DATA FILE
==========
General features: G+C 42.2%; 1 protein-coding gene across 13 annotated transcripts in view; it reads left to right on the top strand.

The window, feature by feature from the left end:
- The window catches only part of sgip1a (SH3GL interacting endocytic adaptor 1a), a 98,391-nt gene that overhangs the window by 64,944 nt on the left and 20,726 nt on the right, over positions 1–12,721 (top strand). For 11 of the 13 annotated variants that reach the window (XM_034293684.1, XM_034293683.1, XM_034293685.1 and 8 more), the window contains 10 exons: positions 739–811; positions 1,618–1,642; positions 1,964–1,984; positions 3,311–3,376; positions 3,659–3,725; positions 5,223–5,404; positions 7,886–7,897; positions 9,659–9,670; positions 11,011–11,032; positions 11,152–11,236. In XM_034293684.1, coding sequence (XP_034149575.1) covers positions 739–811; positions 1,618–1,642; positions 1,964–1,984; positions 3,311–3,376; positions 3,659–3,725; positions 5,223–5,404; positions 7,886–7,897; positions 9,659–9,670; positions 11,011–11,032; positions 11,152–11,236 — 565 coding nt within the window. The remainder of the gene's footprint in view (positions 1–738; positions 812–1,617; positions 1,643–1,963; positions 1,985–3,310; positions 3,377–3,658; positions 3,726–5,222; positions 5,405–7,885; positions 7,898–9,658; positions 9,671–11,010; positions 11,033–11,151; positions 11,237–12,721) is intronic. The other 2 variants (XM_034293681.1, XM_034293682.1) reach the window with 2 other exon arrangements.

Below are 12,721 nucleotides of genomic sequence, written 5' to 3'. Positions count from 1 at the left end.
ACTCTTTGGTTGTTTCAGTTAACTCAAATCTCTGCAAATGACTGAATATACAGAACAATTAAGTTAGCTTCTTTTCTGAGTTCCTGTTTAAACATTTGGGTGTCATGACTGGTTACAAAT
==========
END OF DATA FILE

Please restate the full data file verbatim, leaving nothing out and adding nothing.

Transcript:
General features: G+C 42.2%; 1 protein-coding gene across 13 annotated transcripts in view; it reads left to right on the top strand.

The window, feature by feature from the left end:
- The window catches only part of sgip1a (SH3GL interacting endocytic adaptor 1a), a 98,391-nt gene that overhangs the window by 64,944 nt on the left and 20,726 nt on the right, over positions 1–12,721 (top strand). For 11 of the 13 annotated variants that reach the window (XM_034293684.1, XM_034293683.1, XM_034293685.1 and 8 more), the window contains 10 exons: positions 739–811; positions 1,618–1,642; positions 1,964–1,984; positions 3,311–3,376; positions 3,659–3,725; positions 5,223–5,404; positions 7,886–7,897; positions 9,659–9,670; positions 11,011–11,032; positions 11,152–11,236. In XM_034293684.1, coding sequence (XP_034149575.1) covers positions 739–811; positions 1,618–1,642; positions 1,964–1,984; positions 3,311–3,376; positions 3,659–3,725; positions 5,223–5,404; positions 7,886–7,897; positions 9,659–9,670; positions 11,011–11,032; positions 11,152–11,236 — 565 coding nt within the window. The remainder of the gene's footprint in view (positions 1–738; positions 812–1,617; positions 1,643–1,963; positions 1,985–3,310; positions 3,377–3,658; positions 3,726–5,222; positions 5,405–7,885; positions 7,898–9,658; positions 9,671–11,010; positions 11,033–11,151; positions 11,237–12,721) is intronic. The other 2 variants (XM_034293681.1, XM_034293682.1) reach the window with 2 other exon arrangements.

Below are 12,721 nucleotides of genomic sequence, written 5' to 3'. Positions count from 1 at the left end.
ACTCTTTGGTTGTTTCAGTTAACTCAAATCTCTGCAAATGACTGAATATACAGAACAATTAAGTTAGCTTCTTTTCTGAGTTCCTGTTTAAACATTTGGGTGTCATGACTGGTTACAAAT